Mandela ‘very critical’, says daughter


NELSON Mandela’s condition is “very critical” and “anything is imminent”, his daughter Makaziwe Mandela says.

“I can reiterate that Tata (father) is very critical, that anything is imminent, but I want to emphasise again that it is only God who knows when the time to go is,” she told broadcaster SAFM on Thursday.

“I won’t lie. It doesn’t look good,” she said. But “if we speak to him he responds and tries to open his eyes – he’s still there.”

Clan elder Napilisi Mandela told AFP that the former South African president “is using machines to breathe”.

“It is bad, but what can we do,” said Napilisi Mandela, who usually presides over family rituals and meetings.

The Nobel Peace Prize winner’s health has deteriorated in recent days, prompting President Jacob Zuma late on Wednesday to pull out of a trip to neighbouring Mozambique – the first time he has scrapped a public engagement since Mandela was hospitalised on June 8.

“President Zuma was briefed by the doctors who are still doing everything they can to ensure his well-being,” a statement from the presidency said.

On Thursday a large number of family members gathered at the Mediclinic Heart Hospital, along with the minister of defence, who is responsible for Mandela’s treatment. Zuma was also seen returning to the facility.

A few family members walked to the wall of messages and flowers where emotional crowds have been holding vigils, offering their prayers for one of the greatest figures of the 20th century.

With his life seemingly slipping away, messages of support for the former president blanket the wall, including a poster bearing one of his most memorable quotes: “It only seems impossible until it’s done”.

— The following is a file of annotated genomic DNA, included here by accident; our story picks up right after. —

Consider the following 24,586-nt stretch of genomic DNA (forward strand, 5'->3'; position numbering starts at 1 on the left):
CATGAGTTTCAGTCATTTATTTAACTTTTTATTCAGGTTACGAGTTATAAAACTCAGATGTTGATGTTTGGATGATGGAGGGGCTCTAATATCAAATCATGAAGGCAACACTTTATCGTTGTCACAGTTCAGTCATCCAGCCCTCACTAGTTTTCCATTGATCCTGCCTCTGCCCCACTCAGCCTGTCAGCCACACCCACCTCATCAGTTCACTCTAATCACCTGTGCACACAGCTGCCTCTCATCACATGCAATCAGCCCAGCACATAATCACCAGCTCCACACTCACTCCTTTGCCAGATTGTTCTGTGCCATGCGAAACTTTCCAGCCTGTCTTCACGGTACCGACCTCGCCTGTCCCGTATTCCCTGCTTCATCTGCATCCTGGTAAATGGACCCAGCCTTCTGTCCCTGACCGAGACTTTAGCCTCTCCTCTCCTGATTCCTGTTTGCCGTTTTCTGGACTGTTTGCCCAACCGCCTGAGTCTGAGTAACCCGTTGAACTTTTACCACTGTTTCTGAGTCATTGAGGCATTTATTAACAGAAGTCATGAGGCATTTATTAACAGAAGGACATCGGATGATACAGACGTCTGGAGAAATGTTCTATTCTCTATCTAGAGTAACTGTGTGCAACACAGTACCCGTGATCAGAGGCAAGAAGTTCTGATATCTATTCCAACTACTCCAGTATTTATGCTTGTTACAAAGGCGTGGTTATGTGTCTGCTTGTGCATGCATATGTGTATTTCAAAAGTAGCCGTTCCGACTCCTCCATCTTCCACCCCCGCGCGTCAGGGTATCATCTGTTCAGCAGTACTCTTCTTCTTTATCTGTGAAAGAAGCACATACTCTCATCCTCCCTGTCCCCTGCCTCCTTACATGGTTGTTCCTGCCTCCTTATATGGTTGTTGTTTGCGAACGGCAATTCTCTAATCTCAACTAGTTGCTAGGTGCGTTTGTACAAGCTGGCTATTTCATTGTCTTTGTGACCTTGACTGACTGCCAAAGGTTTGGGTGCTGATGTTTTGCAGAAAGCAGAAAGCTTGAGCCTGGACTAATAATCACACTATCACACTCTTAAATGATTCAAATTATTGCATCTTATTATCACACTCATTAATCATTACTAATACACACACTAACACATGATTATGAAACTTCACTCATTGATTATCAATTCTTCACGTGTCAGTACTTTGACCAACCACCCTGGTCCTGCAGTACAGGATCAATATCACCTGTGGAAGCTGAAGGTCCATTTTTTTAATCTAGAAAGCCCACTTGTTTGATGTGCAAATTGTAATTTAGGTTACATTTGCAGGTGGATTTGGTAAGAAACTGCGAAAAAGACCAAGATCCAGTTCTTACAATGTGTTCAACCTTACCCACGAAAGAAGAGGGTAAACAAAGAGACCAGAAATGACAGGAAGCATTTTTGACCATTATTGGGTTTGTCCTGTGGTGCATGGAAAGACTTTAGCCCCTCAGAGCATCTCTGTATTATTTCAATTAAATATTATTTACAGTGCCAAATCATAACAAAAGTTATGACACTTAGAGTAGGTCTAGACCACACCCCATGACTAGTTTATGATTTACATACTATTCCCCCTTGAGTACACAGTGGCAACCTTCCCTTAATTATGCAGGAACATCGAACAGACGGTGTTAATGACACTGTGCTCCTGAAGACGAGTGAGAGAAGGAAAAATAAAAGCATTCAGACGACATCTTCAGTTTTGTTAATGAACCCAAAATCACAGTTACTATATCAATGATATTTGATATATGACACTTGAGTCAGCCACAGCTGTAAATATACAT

Meanwhile messages of goodwill flooded in from overseas.

UN leader Ban Ki-moon said the whole world was praying for “one of the giants of the 20th century”.

“I know our thoughts and prayers are with Nelson Mandela, his family and loved ones, all South Africans and people across the world who have been inspired by his remarkable life and example,” Ban said.

Hillary Clinton offered “love and prayers to our great friend, Madiba, his family and his nation during this difficult time”.

The White House has also sent its wishes but could not yet say whether his ill health would affect a planned visit by US President Barack Obama to South Africa from Friday as part of a tour of Africa.

Mandela’s fragile state of health has sparked speculation that the tour could be halted, or radically changed, if the anti-apartheid icon passes away while Obama is on the continent.

South Africa’s foreign minister Maite Nkoana Mashabane has said that while Obama would have loved to see Mandela, a meeting with the former South African leader would be impossible.



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